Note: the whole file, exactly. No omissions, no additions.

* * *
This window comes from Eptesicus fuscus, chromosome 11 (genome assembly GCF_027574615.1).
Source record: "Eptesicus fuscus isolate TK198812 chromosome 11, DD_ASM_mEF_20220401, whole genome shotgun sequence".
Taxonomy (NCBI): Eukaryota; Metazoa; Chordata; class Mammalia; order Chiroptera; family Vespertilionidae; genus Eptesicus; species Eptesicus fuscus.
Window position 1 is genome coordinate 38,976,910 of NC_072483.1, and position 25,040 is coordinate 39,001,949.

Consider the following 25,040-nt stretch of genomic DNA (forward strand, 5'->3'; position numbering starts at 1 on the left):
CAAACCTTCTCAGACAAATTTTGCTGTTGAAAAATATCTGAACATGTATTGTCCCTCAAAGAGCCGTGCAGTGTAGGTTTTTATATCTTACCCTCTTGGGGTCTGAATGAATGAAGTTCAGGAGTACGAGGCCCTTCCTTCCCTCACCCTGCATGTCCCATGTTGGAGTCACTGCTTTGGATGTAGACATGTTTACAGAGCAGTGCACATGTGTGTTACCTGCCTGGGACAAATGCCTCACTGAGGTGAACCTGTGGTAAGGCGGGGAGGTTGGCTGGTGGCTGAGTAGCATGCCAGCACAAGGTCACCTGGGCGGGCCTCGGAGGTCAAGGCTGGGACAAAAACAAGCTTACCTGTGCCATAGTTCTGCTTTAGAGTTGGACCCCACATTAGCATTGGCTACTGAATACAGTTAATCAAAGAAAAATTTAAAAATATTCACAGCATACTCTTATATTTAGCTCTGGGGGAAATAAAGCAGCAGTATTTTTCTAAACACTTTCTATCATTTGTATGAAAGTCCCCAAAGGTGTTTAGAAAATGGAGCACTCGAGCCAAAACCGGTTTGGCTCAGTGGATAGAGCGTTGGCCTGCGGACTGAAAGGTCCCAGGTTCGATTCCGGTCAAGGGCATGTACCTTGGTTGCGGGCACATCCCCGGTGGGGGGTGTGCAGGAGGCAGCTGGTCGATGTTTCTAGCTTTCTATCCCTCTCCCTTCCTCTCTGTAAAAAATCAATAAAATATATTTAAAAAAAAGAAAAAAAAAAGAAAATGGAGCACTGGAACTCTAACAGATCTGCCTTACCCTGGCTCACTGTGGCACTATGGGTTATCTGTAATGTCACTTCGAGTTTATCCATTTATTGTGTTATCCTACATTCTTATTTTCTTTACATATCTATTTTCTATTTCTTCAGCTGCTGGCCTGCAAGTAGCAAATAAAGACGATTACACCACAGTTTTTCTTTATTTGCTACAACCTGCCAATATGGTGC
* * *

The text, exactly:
This window comes from Eptesicus fuscus, chromosome 11 (genome assembly GCF_027574615.1).
Source record: "Eptesicus fuscus isolate TK198812 chromosome 11, DD_ASM_mEF_20220401, whole genome shotgun sequence".
Taxonomy (NCBI): Eukaryota; Metazoa; Chordata; class Mammalia; order Chiroptera; family Vespertilionidae; genus Eptesicus; species Eptesicus fuscus.
Window position 1 is genome coordinate 38,976,910 of NC_072483.1, and position 25,040 is coordinate 39,001,949.

Consider the following 25,040-nt stretch of genomic DNA (forward strand, 5'->3'; position numbering starts at 1 on the left):
CAAACCTTCTCAGACAAATTTTGCTGTTGAAAAATATCTGAACATGTATTGTCCCTCAAAGAGCCGTGCAGTGTAGGTTTTTATATCTTACCCTCTTGGGGTCTGAATGAATGAAGTTCAGGAGTACGAGGCCCTTCCTTCCCTCACCCTGCATGTCCCATGTTGGAGTCACTGCTTTGGATGTAGACATGTTTACAGAGCAGTGCACATGTGTGTTACCTGCCTGGGACAAATGCCTCACTGAGGTGAACCTGTGGTAAGGCGGGGAGGTTGGCTGGTGGCTGAGTAGCATGCCAGCACAAGGTCACCTGGGCGGGCCTCGGAGGTCAAGGCTGGGACAAAAACAAGCTTACCTGTGCCATAGTTCTGCTTTAGAGTTGGACCCCACATTAGCATTGGCTACTGAATACAGTTAATCAAAGAAAAATTTAAAAATATTCACAGCATACTCTTATATTTAGCTCTGGGGGAAATAAAGCAGCAGTATTTTTCTAAACACTTTCTATCATTTGTATGAAAGTCCCCAAAGGTGTTTAGAAAATGGAGCACTCGAGCCAAAACCGGTTTGGCTCAGTGGATAGAGCGTTGGCCTGCGGACTGAAAGGTCCCAGGTTCGATTCCGGTCAAGGGCATGTACCTTGGTTGCGGGCACATCCCCGGTGGGGGGTGTGCAGGAGGCAGCTGGTCGATGTTTCTAGCTTTCTATCCCTCTCCCTTCCTCTCTGTAAAAAATCAATAAAATATATTTAAAAAAAAGAAAAAAAAAAGAAAATGGAGCACTGGAACTCTAACAGATCTGCCTTACCCTGGCTCACTGTGGCACTATGGGTTATCTGTAATGTCACTTCGAGTTTATCCATTTATTGTGTTATCCTACATTCTTATTTTCTTTACATATCTATTTTCTATTTCTTCAGCTGCTGGCCTGCAAGTAGCAAATAAAGACGATTACACCACAGTTTTTCTTTATTTGCTACAACCTGCCAATATGGTGC